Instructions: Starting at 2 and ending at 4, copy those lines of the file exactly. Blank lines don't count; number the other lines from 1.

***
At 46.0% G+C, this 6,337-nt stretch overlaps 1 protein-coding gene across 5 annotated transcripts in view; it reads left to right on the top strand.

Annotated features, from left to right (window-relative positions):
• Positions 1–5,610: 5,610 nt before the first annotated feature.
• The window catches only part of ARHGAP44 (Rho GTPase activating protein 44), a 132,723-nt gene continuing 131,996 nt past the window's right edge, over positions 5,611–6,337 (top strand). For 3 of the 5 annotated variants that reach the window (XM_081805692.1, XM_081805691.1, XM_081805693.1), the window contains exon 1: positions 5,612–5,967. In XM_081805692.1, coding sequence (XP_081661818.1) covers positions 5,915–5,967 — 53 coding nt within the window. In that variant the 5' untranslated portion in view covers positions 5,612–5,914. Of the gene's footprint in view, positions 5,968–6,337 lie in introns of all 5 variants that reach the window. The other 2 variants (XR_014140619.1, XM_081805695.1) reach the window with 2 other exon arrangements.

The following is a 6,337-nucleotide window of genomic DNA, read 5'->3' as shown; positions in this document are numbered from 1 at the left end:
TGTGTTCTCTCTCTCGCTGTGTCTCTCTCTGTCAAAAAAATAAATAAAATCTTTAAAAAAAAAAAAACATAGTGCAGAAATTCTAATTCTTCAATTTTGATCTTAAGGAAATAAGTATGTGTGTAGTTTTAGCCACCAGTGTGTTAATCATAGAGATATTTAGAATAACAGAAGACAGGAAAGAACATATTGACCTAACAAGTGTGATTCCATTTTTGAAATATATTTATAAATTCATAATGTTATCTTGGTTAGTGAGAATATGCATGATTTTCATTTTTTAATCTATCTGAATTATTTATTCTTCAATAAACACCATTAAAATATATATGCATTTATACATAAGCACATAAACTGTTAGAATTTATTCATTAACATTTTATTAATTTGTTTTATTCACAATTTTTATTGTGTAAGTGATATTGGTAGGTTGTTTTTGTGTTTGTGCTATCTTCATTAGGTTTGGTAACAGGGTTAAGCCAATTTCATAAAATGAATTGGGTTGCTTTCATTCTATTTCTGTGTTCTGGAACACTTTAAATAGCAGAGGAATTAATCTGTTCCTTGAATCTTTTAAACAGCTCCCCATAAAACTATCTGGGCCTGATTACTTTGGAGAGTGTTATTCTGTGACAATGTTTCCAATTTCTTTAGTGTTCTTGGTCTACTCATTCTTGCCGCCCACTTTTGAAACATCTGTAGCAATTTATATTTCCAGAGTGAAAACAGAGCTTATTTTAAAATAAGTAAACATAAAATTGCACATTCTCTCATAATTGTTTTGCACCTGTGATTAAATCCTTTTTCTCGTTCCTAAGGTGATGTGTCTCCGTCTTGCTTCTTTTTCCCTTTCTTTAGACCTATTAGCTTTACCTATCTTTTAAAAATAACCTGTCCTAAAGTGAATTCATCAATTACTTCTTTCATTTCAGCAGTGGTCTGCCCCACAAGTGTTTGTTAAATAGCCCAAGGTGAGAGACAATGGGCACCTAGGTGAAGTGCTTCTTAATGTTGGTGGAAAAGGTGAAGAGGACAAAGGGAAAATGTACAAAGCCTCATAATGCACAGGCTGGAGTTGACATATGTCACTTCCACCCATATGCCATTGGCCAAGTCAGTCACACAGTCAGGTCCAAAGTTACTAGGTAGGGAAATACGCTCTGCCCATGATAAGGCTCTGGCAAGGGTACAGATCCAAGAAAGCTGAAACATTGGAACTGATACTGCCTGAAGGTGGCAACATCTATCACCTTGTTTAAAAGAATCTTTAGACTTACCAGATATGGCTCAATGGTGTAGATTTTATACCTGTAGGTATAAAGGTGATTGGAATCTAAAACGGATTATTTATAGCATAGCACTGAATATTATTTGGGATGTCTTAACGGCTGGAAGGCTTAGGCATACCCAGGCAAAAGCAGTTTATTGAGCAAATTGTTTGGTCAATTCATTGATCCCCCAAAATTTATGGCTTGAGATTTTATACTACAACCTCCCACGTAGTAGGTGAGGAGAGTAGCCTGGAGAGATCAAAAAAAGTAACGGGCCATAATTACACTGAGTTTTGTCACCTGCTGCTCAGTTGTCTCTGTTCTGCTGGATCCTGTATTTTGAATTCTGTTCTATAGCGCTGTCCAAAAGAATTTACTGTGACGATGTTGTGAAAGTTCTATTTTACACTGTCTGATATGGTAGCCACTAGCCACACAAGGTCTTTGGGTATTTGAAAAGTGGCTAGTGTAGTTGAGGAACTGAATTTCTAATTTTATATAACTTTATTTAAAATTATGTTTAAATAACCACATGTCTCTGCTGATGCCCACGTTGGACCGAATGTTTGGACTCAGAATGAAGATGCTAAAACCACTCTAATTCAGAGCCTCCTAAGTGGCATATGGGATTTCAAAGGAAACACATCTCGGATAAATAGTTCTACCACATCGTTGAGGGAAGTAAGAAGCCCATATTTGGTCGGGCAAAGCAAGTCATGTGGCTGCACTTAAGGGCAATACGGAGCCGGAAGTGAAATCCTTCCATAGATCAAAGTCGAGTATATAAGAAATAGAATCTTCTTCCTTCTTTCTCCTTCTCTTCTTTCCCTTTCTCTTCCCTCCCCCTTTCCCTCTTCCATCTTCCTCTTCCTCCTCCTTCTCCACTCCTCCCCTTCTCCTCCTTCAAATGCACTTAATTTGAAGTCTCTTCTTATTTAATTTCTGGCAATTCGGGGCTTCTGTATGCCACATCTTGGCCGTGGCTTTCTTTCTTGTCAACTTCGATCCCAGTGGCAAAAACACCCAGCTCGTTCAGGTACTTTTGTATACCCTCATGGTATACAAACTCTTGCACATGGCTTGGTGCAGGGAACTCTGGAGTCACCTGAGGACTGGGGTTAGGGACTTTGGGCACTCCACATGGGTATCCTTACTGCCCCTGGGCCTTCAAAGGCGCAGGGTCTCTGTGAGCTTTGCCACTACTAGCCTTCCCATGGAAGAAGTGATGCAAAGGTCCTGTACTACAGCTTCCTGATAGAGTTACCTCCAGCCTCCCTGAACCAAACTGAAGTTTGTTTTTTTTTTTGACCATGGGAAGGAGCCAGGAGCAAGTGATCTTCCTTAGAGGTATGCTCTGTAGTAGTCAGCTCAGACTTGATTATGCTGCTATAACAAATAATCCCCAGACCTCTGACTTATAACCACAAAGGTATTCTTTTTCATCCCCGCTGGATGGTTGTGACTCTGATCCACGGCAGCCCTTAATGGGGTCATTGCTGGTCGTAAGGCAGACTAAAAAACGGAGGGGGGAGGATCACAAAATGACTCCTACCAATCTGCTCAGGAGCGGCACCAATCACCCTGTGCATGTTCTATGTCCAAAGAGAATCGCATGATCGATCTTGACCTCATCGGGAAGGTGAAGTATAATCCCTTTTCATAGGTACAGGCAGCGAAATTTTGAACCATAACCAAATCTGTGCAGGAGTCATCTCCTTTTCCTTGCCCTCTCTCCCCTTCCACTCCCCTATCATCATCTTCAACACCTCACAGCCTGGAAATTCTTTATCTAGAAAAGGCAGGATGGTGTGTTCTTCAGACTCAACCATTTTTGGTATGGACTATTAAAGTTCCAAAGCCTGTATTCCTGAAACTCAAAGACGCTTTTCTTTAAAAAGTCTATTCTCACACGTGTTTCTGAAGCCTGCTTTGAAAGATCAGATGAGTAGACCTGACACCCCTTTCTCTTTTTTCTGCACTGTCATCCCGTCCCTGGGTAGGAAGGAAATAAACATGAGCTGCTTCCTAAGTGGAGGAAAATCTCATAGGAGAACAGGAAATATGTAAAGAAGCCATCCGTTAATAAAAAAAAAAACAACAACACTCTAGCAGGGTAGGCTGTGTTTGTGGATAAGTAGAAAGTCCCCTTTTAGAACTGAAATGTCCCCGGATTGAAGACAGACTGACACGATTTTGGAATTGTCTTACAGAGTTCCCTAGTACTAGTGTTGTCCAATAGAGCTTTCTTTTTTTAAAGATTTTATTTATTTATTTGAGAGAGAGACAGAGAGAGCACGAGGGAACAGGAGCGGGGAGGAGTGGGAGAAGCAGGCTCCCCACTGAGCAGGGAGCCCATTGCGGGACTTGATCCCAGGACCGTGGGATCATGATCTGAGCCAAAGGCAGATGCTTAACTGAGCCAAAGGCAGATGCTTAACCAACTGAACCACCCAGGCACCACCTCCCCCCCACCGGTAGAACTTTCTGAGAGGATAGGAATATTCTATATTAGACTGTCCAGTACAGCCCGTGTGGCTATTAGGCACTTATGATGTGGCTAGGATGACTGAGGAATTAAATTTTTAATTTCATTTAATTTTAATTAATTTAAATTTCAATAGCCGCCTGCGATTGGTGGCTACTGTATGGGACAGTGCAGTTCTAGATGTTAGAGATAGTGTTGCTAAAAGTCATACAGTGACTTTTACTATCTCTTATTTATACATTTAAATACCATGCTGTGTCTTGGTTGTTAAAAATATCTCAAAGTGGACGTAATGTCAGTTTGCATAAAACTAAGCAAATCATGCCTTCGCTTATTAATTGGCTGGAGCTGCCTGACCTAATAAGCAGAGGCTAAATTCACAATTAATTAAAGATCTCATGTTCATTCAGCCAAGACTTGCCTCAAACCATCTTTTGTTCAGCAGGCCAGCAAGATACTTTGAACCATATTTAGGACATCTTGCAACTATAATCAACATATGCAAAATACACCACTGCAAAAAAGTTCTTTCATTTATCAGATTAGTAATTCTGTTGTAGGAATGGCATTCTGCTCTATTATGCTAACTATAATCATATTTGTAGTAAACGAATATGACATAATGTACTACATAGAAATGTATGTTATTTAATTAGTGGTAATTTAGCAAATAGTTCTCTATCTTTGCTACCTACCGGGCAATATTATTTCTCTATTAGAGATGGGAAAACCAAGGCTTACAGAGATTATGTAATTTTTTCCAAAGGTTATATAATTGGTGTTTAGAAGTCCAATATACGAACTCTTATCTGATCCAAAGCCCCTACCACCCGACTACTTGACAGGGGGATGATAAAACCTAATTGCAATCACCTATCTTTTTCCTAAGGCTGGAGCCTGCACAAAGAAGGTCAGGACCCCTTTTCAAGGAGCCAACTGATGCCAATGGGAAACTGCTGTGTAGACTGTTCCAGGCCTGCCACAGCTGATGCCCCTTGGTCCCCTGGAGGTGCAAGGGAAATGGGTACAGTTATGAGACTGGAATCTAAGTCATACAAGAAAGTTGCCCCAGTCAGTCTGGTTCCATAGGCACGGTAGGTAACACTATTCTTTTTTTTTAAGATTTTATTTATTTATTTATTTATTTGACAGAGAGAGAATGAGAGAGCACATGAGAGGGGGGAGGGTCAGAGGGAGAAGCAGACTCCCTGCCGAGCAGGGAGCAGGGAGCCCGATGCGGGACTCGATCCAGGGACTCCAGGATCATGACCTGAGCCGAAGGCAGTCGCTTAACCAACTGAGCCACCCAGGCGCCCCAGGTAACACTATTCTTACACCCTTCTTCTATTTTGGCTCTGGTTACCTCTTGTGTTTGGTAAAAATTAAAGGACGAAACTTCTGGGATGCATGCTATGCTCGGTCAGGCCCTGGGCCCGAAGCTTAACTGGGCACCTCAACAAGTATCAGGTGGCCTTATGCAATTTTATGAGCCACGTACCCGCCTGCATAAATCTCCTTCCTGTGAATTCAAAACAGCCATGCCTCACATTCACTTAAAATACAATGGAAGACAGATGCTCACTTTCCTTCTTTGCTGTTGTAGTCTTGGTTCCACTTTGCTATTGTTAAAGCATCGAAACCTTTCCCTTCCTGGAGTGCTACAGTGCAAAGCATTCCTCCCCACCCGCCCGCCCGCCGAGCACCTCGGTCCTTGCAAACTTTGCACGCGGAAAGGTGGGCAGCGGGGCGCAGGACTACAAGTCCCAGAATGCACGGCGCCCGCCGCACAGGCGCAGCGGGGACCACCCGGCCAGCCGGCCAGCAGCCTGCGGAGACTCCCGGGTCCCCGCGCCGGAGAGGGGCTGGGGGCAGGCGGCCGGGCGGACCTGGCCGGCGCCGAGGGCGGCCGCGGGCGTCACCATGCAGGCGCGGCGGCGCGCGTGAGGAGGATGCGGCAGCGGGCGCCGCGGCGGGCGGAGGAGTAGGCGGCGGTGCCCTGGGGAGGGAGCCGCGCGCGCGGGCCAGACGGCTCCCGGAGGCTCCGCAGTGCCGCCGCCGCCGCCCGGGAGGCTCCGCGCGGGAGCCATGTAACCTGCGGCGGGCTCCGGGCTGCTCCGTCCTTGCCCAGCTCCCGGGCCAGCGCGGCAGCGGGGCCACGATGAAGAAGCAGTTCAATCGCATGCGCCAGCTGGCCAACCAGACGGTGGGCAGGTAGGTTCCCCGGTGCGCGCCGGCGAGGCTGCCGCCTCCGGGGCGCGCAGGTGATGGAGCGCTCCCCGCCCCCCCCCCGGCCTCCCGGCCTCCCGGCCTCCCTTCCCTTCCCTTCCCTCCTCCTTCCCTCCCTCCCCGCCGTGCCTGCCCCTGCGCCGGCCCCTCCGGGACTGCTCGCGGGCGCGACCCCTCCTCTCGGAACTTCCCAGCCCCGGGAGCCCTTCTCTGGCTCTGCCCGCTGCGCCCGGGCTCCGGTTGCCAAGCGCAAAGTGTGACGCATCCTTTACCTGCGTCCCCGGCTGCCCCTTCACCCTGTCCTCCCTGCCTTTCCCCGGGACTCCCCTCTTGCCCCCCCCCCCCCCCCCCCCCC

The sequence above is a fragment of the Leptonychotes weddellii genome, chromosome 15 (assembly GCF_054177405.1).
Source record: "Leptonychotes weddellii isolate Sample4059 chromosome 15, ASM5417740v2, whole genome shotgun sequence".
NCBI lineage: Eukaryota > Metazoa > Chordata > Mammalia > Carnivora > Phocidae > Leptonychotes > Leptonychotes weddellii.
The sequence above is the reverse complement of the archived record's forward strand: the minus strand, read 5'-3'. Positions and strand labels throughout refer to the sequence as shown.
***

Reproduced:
Annotated features, from left to right (window-relative positions):
• Positions 1–5,610: 5,610 nt before the first annotated feature.
• The window catches only part of ARHGAP44 (Rho GTPase activating protein 44), a 132,723-nt gene continuing 131,996 nt past the window's right edge, over positions 5,611–6,337 (top strand). For 3 of the 5 annotated variants that reach the window (XM_081805692.1, XM_081805691.1, XM_081805693.1), the window contains exon 1: positions 5,612–5,967. In XM_081805692.1, coding sequence (XP_081661818.1) covers positions 5,915–5,967 — 53 coding nt within the window. In that variant the 5' untranslated portion in view covers positions 5,612–5,914. Of the gene's footprint in view, positions 5,968–6,337 lie in introns of all 5 variants that reach the window. The other 2 variants (XR_014140619.1, XM_081805695.1) reach the window with 2 other exon arrangements.